International Women’s Day (IWD) is an annual event to celebrate women’s achievements and spread the message of female empowerment and gender equality globally. Today we reflect on progress, continue to call for change, and celebrate acts of courage and determination of all women.
Here, at The Style Pulse, we want to thank all the women who have loved and supported us over the years. In honour of International Women’s Day, we want to contest stereotypes that limit women and celebrate women’s empowerment in business. To celebrate IWD this year, we caught up with The Style Pulse CEO, Helen Lambert Kennedy. Helen manages, orchestrates, leads, and makes vital decisions. Let’s see what gender equality means to her.
What does the idea of power mean to you?
Power, for me, represents the way you can recognise and harness your weaknesses and use them to your advantage so nobody can use them against you. Power is about understanding and building upon your strengths and focusing on what pulls you so that you can achieve your highest potential.
I believe every person has their own unique and individual power, influenced by genetics, preferences, lifestyle, and upbringing. It’s necessary to understand the power of both our strengths and weaknesses so that we can profoundly influence ourselves and the future.
What are you most proud of doing?
I am most proud of my business and raising a family. Running my own business has me constantly adapting to cultural, market, and economic shifts as the world evolves and reaches greater levels. I am proud to be a part of that and contribute accordingly.
Intuitively, I have built my business around women and with women at the centre of business. Having a community and a sense of inclusivity was; and will always be important to me. As for my family, I think it’s one of the most challenging and rewarding experiences you can have as a woman and a mother.
What did you dream of doing when you were a little girl?
I was always intrigued by colours, patterns, and textures. That’s what brought me to where I am today, from fashion to textiles to home design – I loved it all.
Have you faced any barriers in your career due to being a woman? If so, how did you overcome them?
Yes, many. Most people, especially women, come up against barriers in their careers. It is essential to stay consistently professional when these challenges present themselves. It’s indispensable to understand how the world works now (no matter how unjust it is or feels).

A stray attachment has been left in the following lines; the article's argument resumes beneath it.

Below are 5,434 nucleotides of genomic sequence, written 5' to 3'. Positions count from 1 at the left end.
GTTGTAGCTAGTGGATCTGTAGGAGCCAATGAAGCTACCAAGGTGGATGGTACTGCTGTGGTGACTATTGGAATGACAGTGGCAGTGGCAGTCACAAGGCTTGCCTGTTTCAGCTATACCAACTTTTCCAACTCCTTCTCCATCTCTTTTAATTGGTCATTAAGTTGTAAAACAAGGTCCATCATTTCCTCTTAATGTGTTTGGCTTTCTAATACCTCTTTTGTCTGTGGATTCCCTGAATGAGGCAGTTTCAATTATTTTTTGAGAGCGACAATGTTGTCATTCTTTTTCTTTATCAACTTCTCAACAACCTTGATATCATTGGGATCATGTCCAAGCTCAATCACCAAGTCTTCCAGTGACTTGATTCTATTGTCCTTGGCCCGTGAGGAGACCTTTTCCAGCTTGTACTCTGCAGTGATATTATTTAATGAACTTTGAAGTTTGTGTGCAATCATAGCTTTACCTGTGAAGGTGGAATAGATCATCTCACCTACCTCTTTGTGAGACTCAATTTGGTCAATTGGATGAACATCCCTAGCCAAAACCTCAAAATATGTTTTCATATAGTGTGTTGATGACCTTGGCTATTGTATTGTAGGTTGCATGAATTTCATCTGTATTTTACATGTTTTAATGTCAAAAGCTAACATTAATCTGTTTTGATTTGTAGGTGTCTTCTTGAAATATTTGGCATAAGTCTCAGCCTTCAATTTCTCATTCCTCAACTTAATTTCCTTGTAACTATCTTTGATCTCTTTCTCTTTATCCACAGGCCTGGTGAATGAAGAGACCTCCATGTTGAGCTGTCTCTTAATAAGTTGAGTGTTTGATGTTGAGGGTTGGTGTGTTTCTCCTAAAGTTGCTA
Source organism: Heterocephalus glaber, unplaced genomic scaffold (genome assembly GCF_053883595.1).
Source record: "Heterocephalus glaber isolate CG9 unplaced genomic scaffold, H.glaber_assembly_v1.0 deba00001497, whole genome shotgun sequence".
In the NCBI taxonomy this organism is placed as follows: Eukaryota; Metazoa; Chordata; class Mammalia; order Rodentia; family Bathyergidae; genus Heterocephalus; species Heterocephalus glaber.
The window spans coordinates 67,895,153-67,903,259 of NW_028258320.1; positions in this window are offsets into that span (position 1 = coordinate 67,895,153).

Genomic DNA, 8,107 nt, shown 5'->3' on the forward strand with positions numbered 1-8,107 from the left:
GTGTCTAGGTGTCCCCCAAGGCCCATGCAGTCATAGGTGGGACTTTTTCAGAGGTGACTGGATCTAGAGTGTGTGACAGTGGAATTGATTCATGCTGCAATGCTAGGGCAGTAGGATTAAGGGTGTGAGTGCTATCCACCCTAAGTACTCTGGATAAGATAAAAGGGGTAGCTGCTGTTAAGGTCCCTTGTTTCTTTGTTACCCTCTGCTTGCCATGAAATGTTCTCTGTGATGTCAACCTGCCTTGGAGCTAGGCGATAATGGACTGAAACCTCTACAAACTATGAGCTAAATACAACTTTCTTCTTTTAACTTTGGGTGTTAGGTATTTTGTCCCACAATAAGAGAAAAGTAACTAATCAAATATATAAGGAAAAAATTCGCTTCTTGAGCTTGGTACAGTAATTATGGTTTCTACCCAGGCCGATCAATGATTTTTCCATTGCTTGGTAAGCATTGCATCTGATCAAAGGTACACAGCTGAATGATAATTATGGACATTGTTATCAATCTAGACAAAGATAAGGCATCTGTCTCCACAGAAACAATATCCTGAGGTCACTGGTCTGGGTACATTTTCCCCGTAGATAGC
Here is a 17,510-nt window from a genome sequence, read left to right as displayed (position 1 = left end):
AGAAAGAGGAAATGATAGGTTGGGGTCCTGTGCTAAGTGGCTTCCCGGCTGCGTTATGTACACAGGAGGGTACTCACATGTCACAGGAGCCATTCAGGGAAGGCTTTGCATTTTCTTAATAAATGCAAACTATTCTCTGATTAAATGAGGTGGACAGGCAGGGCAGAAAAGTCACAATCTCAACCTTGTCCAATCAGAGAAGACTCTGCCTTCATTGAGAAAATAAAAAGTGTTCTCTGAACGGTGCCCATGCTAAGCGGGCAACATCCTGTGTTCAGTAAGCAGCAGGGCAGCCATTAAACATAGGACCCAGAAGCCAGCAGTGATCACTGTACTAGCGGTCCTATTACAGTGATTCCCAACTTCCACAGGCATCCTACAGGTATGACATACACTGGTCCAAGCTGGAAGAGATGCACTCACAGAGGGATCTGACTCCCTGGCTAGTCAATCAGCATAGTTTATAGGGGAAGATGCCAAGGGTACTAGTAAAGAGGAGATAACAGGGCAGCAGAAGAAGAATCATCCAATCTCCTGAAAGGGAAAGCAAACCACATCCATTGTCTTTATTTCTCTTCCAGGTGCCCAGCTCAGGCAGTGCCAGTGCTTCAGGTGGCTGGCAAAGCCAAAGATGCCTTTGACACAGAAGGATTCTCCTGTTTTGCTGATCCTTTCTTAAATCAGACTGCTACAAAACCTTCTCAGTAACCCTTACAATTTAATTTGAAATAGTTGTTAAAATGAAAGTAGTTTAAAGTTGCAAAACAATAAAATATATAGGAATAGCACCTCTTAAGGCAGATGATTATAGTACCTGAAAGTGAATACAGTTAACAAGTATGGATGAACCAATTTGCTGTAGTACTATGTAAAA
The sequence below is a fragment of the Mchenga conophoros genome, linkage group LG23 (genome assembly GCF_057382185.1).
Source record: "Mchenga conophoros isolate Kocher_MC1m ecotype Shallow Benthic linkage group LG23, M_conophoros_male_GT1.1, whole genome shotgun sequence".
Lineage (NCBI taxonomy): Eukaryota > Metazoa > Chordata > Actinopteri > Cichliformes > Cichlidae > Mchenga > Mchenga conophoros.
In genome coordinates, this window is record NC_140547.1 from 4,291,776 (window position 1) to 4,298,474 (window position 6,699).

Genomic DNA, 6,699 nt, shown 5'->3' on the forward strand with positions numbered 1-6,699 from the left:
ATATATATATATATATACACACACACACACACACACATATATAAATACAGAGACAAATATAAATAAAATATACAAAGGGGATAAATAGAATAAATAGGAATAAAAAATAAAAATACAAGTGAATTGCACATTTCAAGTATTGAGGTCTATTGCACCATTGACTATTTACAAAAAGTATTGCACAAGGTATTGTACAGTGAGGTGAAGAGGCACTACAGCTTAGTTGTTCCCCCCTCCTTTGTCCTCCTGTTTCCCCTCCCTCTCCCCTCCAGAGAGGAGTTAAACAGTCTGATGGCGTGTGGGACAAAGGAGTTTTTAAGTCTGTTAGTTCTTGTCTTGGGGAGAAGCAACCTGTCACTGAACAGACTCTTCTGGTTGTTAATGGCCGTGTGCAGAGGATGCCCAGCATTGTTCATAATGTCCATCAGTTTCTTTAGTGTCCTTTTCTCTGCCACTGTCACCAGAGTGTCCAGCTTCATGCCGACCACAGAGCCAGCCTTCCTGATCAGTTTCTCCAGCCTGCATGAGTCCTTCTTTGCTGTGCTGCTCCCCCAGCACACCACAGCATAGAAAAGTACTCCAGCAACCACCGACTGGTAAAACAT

We have to be aware of our surroundings and learn how to adapt, be flexible and get ready to let go of things that don’t serve us. I believe this is the only way to push forward and keep in your path; barriers will always appear in life and business.
What is the most important piece of advice you have been given?
Be yourself and believe in what you are doing, don’t hide who you are. Believe in yourself and trust your gut.
How can we encourage more women to pursue entrepreneurship or senior leadership roles in their career?
Pursuing higher education is the beginning of entrepreneurship or a senior leadership role: It broadens your world and perspective and can offer the opportunity to insert and challenge your views in a (safer) space.
Once in the professional world, I believe leaning in and using your feminine is much more influential than embracing the status quo of how men have shaped business. Women need to support and encourage this “soft power” that we all intuitively have. It’s connected, flowing, and compassionate. Something that businesses could utilise more.
What is the most important message you want to send out to young women thinking about their careers?
You will do well if you focus on something you love, what brings you passion. Follow your path and build on your knowledge and strengths.
If you could have dinner with an inspirational woman, dead or alive, who would they be and why?
Jane Goodall, a woman ahead of her time: she is not only a primatologist and anthropologist, but she is an environmentalist, a humanist, and in many ways, a philosopher. By studying primates, she was able to dig deeper into the human psyche, and as a result, she helped reshape humanity from an old perspective. Jane brought us new insights into how we are more connected to the Earth than we realise.
As humans, we have more similarities to animals than we might want to admit. However, she acknowledges our key differences and what makes us specifically unique. We as a human species can communicate in a way that is more than looks, sounds, and action. We have intellect and meaning behind words, abilities that help us achieve better things for ourselves and our planet.
How important is it for women to lift each other, and what does that mean to you?
I think it’s incredibly important for us women to lift each other. It means a chance for women to create a sense of belonging and community. We need to feel empowered, to know that there are other people doing things like ourselves – and that those people are encouraging us to advance in our vision or journey.